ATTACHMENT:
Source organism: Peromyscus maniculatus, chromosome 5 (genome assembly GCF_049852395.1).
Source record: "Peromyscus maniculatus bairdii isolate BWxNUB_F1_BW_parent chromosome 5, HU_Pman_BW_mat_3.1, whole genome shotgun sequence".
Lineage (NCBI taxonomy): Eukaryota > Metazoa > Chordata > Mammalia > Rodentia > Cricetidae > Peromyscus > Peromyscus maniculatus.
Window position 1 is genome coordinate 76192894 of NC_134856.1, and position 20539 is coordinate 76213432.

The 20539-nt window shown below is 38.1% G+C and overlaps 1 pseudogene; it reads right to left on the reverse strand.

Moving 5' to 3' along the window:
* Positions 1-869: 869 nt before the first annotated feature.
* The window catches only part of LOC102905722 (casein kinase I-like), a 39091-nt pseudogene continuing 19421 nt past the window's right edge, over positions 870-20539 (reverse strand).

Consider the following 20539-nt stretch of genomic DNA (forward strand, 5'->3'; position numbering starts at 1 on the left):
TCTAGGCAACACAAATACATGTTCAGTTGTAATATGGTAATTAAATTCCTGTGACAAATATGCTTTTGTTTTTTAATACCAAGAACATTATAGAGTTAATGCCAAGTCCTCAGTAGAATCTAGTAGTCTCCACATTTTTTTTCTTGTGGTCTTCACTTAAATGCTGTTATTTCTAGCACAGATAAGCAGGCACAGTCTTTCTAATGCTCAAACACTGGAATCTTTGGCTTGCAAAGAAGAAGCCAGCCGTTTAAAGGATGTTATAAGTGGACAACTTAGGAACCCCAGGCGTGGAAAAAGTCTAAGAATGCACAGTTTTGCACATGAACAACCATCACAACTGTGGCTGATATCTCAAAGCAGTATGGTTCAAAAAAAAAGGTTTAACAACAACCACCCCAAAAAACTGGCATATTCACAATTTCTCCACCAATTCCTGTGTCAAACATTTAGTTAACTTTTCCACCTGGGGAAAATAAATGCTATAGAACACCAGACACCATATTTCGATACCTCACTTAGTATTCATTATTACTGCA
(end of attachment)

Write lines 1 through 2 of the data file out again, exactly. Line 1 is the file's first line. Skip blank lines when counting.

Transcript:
Source organism: Peromyscus maniculatus, chromosome 5 (genome assembly GCF_049852395.1).
Source record: "Peromyscus maniculatus bairdii isolate BWxNUB_F1_BW_parent chromosome 5, HU_Pman_BW_mat_3.1, whole genome shotgun sequence".